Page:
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U.S. v. RESTREPO

United States District Court, D. Columbia


October 3, 2005.

UNITED STATES OF AMERICA, Respondent,
v.
ALBA D. RESTREPO, Petitioner.

The opinion of the court was delivered by: THOMAS HOGAN, Chief Judge, District

MEMORANDUM OPINION

Pending before the Court is Petitioner Alba D. Restropo's Motion to Vacate, Set Aside or Correct Sentence pursuant to 28 U.S.C. § 2255. Upon consideration of the parties' submissions and the entire record, the Court will deny petitioner's motion.

I. BACKGROUND

  On July 21, 1992, petitioner and her co-defendants were found guilty of conspiracy to distribute and possess with intent to distribute illegal drugs. Petitioner was also found guilty of four substantive drug counts, interstate travel in aid of racketeering, and use of a telephone to facilitate the drug conspiracy. Petitioner was sentenced to a term of imprisonment of 360 months followed by five years of supervised release, pursuant to 21 U.S.C. § 841(b)(1)(A). The Court of Appeals for the District of Columbia Circuit affirmed the convictions and sentence on July 26, 1996. See United States v. Williams-Davis, 90 F.3d 490 (D.C. Cir. 1996). The United States Supreme Court denied petitioner's application for a writ of certiorari on February 18, 1997. Restrepo v. United States, 519 U.S. 1129 (1997). Petitioner filed the instant motion on June 27, 2001. II. DISCUSSION

  Petitioner claims that the sentence imposed is contrary to the rule announced in Apprendi v. New Jersey, 530 U.S. 466 (2000). In Apprendi, the Supreme Court held that "[o]ther than the fact of a prior conviction, any fact that increases the penalty for a crime beyond the prescribed statutory maximum must be submitted to a jury, and proved beyond a reasonable doubt." Id. at 490. The Supreme Court subsequently applied Apprendi to invalidate a death sentence. See Ring v. Arizona, 536 U.S. 584 (2002). Petitioner asserts that the specific drug quantity (5 kilograms of cocaine or more) was neither alleged in the indictment nor submitted to a jury and proven beyond a reasonable doubt. She therefore seeks to be resentenced in accordance with 21 U.S.C. § 841 (b)(1)(A), based upon the lowest quantity available in the Drug Quantity Table rather than the 5 kilograms or more of cocaine for which she was originally sentenced. See Petitioner's Motion at 5, 11.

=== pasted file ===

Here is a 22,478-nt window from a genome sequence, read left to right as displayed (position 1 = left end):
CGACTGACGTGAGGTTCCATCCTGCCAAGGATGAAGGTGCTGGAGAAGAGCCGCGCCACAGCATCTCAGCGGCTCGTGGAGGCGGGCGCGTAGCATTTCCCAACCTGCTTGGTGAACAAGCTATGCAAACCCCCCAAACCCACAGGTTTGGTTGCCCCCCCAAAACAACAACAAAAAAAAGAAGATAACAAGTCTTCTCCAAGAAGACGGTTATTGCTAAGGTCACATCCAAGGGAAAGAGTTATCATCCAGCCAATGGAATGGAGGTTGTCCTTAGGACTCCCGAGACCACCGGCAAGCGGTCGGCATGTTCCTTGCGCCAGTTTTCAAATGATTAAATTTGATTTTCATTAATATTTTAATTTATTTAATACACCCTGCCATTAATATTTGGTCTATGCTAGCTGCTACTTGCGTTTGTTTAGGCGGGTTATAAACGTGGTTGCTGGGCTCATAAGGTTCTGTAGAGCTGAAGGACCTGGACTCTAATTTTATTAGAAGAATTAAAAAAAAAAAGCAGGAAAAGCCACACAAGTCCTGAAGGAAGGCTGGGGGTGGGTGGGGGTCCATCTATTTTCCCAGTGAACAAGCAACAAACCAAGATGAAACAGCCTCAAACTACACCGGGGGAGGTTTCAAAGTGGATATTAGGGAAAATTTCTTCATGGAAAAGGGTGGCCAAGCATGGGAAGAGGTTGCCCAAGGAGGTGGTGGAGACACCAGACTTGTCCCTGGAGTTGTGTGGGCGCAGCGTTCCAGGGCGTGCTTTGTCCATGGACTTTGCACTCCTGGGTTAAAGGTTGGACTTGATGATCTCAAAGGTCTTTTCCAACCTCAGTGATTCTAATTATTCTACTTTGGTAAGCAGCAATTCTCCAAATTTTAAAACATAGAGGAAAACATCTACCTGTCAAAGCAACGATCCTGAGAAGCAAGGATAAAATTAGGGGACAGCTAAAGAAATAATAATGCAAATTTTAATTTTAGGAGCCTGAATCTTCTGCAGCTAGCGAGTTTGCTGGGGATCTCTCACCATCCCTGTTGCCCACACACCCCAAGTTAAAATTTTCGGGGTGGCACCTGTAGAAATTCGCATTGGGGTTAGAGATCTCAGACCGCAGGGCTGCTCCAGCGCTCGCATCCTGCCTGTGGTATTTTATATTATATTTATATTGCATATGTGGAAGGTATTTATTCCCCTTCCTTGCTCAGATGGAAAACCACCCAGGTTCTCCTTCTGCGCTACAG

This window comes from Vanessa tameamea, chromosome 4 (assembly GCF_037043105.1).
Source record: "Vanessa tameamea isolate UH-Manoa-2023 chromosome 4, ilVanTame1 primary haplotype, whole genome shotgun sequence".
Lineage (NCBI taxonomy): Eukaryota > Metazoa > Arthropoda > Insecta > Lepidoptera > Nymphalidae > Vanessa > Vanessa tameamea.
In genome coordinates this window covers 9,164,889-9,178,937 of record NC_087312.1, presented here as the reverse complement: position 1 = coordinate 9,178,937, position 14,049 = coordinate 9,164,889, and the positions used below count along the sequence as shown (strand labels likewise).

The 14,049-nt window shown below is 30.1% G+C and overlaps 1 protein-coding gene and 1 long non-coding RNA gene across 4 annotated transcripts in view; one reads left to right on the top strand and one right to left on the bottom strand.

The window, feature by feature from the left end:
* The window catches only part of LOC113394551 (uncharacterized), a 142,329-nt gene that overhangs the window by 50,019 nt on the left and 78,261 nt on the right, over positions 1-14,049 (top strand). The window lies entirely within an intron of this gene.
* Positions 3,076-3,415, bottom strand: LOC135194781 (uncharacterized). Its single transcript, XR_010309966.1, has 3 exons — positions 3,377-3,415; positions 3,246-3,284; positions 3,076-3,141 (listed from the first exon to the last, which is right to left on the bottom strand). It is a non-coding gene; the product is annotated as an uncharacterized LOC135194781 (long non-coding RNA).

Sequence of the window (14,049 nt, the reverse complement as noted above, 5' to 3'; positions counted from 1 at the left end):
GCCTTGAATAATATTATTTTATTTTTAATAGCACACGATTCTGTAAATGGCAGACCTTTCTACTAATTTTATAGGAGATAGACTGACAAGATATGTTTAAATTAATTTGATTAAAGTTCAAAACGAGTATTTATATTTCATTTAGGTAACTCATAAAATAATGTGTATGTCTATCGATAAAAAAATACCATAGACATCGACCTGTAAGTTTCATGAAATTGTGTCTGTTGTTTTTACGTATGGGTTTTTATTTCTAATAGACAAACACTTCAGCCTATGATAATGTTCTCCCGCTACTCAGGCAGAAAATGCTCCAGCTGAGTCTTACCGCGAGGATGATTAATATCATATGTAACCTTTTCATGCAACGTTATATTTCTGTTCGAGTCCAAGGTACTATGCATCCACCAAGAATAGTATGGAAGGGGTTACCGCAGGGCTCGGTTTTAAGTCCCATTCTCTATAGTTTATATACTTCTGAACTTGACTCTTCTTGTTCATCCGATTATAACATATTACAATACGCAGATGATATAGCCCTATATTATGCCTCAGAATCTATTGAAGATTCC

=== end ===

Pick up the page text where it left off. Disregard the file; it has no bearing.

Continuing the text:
These proceedings are limited by the following provision:

[a] 1-year period of limitation shall apply to a motion under this section. The limitation period shall run from the latest of . . . (1) the date on which the judgment of conviction becomes final; . . . [or] (3) the date on which the right asserted was initially recognized by the Supreme Court, if that right has been newly recognized by the Supreme Court and made retroactively applicable to cases on collateral review.
28 U.S.C. § 2255 ¶ 6. Apprendi was decided nearly three years after petitioner's conviction became final. The Supreme Court has determined that the Ring decision (an Apprendi progeny) "announced a new procedural rule that does not apply retroactively to cases already final on direct review." Schriro v. Summerlin, 542 U.S. 348 ___, 124 S.Ct. 2519, 2526 (2004). "[A] fortiori Apprendi does not apply retroactively on habeas review." Blakely v. Washington, 542 U.S. 296 ___, 124 S.Ct. 2531, 2549 (2004) (O'CONNOR, J. dissenting) (citation and parenthesis omitted). Petitioner's untimely motion establishes no basis for relief under § 2255 and therefore is denied. A separate order accompanies this Memorandum Opinion.

20051003

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